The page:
The earliest pieces on display in the Museum include a piece of flint which appears to have an edge chipped and shaped to form a tool or blade. There are also several shards of Burnished Ware pottery from the Neolithic Period (6000-3000 BCE).

Amphora museum
Students are introduced to the Classics Museum by its curator, Judy Deuling.

The Early Bronze Age (3000-2000 BCE) is represented by a small Cycladic figurine, a stylised marble figure of a nude woman, made in the Greek islands. An undecorated Cypriot flask is of similar date.

A number of pottery shards from the Middle Bronze Age (2000-1550 BCE) are on display. These include an example of Helladic (Greek) Grey Minyan Ware which looks rather metallic, and a fine piece of Minoan (Cretan) Kamares Ware, a thin-walled, delicate pottery.

From the Late Bronze Age (1550-1000 BCE) we have two painted jars made at Mycenae on the Greek mainland.

The Bronze Age is followed by the Geometric Period (1000-700 BCE) which is represented by an Attic oinochoe, or pitcher, with wide mouth, and a somewhat damaged trefoil oenochoe, also Attic (i.e. from Athens). There are statuettes of a flute player and mother with child, possibly from Crete.

From the Orientalising Period (700-600 BCE) there are a number of small Corinthian vases including a concave pyxis (box) with friezes of animals and an aryballos with a procession of warriors with shields.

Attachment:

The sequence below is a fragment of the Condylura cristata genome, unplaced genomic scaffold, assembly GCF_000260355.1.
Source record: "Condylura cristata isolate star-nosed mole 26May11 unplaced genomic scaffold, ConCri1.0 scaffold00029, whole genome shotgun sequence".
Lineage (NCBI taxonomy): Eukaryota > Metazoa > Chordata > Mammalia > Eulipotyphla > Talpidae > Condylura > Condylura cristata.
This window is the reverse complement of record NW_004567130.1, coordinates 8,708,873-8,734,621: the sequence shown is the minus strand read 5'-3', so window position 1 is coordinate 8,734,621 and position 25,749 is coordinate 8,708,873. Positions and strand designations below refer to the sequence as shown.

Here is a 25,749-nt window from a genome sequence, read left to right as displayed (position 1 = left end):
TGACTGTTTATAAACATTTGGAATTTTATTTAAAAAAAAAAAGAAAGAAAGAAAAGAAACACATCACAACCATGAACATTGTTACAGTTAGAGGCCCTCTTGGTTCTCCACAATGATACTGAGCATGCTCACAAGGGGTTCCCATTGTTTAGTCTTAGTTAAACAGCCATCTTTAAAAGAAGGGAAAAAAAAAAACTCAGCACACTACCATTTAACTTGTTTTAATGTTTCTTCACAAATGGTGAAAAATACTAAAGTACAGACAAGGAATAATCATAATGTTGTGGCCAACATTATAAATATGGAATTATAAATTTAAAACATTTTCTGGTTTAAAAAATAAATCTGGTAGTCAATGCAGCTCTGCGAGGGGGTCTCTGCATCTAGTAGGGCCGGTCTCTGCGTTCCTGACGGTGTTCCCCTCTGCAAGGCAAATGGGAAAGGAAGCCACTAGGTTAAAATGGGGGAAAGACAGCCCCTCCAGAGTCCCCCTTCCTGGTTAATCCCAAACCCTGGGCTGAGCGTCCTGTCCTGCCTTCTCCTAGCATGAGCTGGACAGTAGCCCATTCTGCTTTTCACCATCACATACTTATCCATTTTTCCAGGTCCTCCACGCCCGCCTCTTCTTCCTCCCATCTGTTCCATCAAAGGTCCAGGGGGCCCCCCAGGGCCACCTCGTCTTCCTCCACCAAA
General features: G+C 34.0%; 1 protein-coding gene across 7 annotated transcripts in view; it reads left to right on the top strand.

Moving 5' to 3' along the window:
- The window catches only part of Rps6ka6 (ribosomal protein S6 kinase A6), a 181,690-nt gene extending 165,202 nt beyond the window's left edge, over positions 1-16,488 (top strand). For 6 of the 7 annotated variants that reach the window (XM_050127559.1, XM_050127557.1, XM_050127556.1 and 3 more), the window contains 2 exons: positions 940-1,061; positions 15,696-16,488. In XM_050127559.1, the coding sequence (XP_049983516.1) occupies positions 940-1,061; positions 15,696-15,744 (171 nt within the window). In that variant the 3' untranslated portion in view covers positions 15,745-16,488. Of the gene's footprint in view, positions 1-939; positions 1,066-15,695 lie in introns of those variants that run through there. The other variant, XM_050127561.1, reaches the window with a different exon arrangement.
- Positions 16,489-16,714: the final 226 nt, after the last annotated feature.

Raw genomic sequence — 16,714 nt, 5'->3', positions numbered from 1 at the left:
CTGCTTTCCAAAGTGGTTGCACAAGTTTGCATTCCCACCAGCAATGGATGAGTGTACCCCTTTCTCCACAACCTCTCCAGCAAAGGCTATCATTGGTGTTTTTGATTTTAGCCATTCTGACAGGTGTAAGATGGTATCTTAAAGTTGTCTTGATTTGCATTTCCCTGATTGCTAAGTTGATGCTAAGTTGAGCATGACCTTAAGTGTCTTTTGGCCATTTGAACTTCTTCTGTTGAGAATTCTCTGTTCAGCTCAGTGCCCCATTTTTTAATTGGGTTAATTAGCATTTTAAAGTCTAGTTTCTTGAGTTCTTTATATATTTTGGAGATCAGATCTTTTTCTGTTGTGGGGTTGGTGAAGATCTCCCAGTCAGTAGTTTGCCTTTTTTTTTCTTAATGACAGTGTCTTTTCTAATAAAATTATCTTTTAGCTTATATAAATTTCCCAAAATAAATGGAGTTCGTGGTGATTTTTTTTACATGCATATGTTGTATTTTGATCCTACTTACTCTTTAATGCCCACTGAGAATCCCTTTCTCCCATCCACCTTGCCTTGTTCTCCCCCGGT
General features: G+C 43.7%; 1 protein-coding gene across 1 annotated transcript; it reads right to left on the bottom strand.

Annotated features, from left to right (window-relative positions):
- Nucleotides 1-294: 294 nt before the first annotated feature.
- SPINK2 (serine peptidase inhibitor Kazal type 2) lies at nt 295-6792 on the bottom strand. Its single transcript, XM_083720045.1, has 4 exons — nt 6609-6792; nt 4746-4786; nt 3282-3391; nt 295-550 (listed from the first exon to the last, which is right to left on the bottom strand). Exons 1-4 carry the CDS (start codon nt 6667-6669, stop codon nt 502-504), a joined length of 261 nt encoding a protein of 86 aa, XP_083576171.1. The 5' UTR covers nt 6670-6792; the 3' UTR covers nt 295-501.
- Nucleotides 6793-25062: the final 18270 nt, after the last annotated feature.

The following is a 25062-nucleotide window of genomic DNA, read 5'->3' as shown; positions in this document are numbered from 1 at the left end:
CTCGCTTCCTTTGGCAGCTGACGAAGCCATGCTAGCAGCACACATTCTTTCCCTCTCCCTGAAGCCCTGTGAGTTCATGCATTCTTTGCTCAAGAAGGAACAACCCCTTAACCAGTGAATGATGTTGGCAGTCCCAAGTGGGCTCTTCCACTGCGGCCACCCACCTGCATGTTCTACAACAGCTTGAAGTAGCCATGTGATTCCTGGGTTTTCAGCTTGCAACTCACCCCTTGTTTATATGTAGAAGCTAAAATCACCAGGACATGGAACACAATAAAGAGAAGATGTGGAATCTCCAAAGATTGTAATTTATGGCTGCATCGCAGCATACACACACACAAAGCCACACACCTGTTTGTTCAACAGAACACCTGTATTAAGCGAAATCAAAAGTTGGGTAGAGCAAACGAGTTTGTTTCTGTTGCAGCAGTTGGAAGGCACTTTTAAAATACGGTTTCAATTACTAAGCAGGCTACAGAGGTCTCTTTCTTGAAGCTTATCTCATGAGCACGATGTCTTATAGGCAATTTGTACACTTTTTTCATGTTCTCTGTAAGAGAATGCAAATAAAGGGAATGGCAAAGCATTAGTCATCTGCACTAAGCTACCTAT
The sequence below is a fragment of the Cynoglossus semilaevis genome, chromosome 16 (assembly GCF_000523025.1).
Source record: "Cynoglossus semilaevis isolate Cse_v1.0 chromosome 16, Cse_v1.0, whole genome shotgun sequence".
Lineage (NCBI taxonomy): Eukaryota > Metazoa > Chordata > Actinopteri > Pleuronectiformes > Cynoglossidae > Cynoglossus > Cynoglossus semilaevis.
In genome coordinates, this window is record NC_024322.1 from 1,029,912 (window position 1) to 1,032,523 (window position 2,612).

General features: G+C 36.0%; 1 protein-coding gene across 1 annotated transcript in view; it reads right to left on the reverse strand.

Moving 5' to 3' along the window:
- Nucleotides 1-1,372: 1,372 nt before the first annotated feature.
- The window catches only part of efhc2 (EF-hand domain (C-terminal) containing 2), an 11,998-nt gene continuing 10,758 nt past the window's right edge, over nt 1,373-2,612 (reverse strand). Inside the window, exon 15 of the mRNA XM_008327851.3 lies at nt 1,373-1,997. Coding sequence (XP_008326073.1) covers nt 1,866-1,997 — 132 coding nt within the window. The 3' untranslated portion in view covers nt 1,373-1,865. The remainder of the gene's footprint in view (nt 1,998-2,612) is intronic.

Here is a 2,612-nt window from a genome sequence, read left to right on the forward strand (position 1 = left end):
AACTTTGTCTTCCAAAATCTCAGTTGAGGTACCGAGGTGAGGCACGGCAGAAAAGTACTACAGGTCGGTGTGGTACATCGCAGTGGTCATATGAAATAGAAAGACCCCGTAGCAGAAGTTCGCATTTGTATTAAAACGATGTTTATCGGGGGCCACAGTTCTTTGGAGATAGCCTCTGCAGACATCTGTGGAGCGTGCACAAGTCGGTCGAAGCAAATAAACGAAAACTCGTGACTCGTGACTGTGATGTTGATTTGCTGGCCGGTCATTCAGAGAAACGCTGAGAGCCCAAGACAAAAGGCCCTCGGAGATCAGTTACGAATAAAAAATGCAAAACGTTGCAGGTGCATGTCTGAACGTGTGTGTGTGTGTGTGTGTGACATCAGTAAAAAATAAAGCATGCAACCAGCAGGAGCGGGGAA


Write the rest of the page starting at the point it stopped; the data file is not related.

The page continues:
Museum alabastron.
White-ground alabastron, Attic, 500-450 BCE.

From the Archaic Period (600-480 BCE), we have a number of vases in the Attic black figure style: several lekythoi (jugs or cruets), an olpe with Achilles slaying Penthesilea, a neck amphora with satyrs carrying maenads, and a kylix or cup (inscribed) with two silens running, one on either side of the vase.

From the Classical Period (480-323 BCE) we exhibit a white ground aryballos illustrated with a winged Nike (Victory), as well as a white ground lekythos with a nude male figure wearing a petasos (a travelling hat). For the fifth century red figure style, see the Attic red figure lekythos with a boy before an altar, and the damaged red figure lekythos with a Nike. Two large bell craters made in Southern Italy in the fourth century BCE also belong to the red figure style. One features (side A) a satyr and maenad, the other (side A) a maenad with a seated Dionysus holding a tragic mask. In addition, a red figure fish plate attributed to the Eyebrow Painter is South Italian (Apulian).

Museum headjug.
Red-figure moulded head jug, Attic, 475 BCE.

The latest jug in the collection is the Gnathian epichysis (c.330 BCE) decorated with applied masks and a coloured floral design above a meander pattern. The Gnathia style is so called after Egnazia in Southern Italy where many of these vases were found. Etruscan pottery from central and Northern Italy is represented in the collection by a burnished black bucchero kyathos (6th century BCE) without painted decoration, and an impasto skyphos.

Museum amphora.
Black-figure miniature neck amphora, Attic, 515-500 BCE; from the Dot Band Class of painters.

There are several Roman terracotta oil lamps and a pitcher, in addition to a number of Roman glass bottles (c.100 BCE - 100 CE). See also the scale model of the Pantheon modified to its current form in the second century.

Three dimensional art is represented by a number of terracotta figurines and mouldings as well as a marble female head probably from the Late Classical or Hellenistic period (400 BCE - 31 CE).

Miscellaneous objects include a clay loom weight, spindle whorls, and bronze nails.